The Final Rule, like the NPR, also adds a definition of “engaged in the business of facilitating the placement of deposits.” The Final Rule, however, clarifies the definition proposed in the NPR in important ways that limit the scope of the definition. Under the Final Rule, a person would be considered to be engaged in the business of facilitating the placement of deposits if any of the following is true:
(A) The person has legal authority, contractual or otherwise, to close the account or move the third party’s funds to another insured depository institution;
(B) The person is involved in negotiating or setting rates, fees, terms, or conditions for the deposit account; or
(C) The person engages in matchmaking activities.10
A person is engaged in matchmaking if the “person proposes deposit allocations at, or between, more than one bank based upon both (a) the particular deposit objectives of a specific depositor or depositor’s agent, and (b) the particular deposit objectives of specific banks, except in the case of deposits placed by a depositor’s agent with a bank affiliated with the depositor’s agent.”11 While affiliate sweep programs would be excluded from the matchmaking prong of the facilitation definition, persons involved in such programs could still be covered by the other prongs of the definition and therefore considered deposit brokers. In that case, the affiliate sweep programs may have to rely on the Designated Business Exception for having deposits that are less than 25% of their assets under management. This may be an unintended result, however, as the explanatory material states that the intent of the matchmaking exception for deposits placed by affiliates is not to disrupt business arrangements that have relied on prior staff guidance regarding affiliate sweep arrangements.12
This definition eliminates the NPR’s provisions that merely providing third-party information to an IDI or providing assistance in setting rates, fees, terms, or conditions for a deposit account would constitute engaging in the business of facilitating the placement of deposits. The changes made in the Final Rule more appropriately reflect the FDIC’s stated position that facilitation is intended to “capture activities that indicate that the third party takes an active role in the opening of an account or maintains a level of influence or control over the deposit account even after the account is open.”13 Having legal authority over a deposit account or a depositor’s funds, or negotiating or setting rates and fees, reflects, in the FDIC’s view, “a certain level of influence over account opening, or retaining a level of control over the movement of customer funds after the account is open, [that] indicates that the deposit relationship is between the depositor and the person rather than the depositor and the insured depository institution.”14 The Final Rule’s definition of facilitating the placement of deposits thus more appropriately focuses on a person’s ability to influence or make decisions for a third party with respect to the placement of deposits.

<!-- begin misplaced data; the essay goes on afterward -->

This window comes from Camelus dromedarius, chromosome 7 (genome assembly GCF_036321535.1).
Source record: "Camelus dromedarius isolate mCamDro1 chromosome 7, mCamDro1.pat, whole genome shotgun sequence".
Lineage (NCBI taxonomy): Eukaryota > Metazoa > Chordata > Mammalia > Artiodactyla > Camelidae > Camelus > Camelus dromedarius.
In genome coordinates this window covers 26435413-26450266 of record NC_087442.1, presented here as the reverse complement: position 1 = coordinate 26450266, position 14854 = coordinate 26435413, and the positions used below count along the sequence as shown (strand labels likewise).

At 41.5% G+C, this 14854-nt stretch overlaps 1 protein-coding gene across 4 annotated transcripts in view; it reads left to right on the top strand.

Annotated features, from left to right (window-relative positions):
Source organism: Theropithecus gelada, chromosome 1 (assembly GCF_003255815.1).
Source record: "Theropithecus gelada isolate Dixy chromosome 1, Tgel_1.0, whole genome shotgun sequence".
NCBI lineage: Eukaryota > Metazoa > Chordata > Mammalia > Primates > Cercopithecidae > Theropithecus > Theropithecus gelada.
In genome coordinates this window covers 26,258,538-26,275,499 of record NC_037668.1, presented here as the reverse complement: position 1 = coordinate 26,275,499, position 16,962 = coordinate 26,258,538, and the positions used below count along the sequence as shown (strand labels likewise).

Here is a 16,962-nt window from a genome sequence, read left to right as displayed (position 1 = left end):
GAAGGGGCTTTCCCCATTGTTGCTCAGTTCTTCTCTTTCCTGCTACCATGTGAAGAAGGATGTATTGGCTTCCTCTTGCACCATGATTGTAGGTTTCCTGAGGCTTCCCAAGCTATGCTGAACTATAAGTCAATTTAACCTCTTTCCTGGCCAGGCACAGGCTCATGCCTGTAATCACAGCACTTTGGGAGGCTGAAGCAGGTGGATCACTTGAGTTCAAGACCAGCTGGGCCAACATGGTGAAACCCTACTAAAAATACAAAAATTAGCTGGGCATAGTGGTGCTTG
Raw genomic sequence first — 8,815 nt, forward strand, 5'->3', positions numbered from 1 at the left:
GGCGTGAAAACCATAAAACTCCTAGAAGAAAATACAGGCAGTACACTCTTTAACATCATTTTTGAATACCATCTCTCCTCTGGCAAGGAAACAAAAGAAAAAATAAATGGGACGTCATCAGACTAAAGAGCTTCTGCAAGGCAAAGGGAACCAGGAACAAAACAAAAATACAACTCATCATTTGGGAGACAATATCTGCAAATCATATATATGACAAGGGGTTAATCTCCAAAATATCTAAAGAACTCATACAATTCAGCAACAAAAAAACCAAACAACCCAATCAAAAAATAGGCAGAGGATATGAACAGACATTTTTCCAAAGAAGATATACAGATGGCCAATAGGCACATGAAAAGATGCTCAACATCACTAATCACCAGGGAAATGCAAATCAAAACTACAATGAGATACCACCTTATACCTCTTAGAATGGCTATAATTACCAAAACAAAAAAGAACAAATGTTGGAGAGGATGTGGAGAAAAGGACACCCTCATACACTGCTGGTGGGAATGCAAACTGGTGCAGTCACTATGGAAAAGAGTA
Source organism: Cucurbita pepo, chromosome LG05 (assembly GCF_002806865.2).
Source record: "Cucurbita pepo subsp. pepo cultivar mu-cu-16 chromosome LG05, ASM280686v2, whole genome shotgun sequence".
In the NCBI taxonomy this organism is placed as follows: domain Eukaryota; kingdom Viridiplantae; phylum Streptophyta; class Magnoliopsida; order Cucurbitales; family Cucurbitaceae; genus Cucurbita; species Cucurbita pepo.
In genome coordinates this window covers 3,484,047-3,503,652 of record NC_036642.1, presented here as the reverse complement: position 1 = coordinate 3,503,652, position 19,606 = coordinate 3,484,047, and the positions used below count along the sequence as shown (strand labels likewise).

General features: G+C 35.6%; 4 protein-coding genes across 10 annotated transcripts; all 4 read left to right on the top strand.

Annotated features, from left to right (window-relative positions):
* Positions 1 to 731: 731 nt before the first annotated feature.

Similarly, the Final Rule explains that the “matchmaking” prong of the definition “captures certain entities that utilize their relationships with prospective depositors or depositor’s agents and banks to propose deposit allocations at particular banks” because such activities “indicate that the person has influence over the movement of deposits between [IDIs].”15 Matchmaking would include third parties that engage in matchmaking as part of an unaffiliated deposit sweep program among a depositor, its broker dealer, and unaffiliated banks but would not include third parties that provide administrative services as part of deposit sweep programs.
Primary Purpose Exception
The FDIC’s current regulations exclude from the definition of deposit broker an “agent or nominee whose primary purpose is not the placement of funds with depository institutions[.]”16 The Final Rule retains this exclusion but makes significant changes to how it is applied.
The Final Rule includes a list of 13 business relationships, or Designated Business Exceptions, that automatically qualify for the primary purpose exception. The Designated Business Exceptions include two business relationships that also were reflected in the NPR: placing deposits in an amount equal to less than 25% of customer assets under management, and placing 100% of depositors’ funds in transactional accounts that do not pay any remuneration to the depositor. While the “transaction account” Designated Business Exception will be helpful to operators of prepaid card programs, the FDIC has declined to provide a blanket exception from the deposit broker definition for such programs. For an agent or nominee to rely on either of these Designated Business Exceptions, the agent or nominee must provide an initial notice to the FDIC and make certain periodic filings with the FDIC.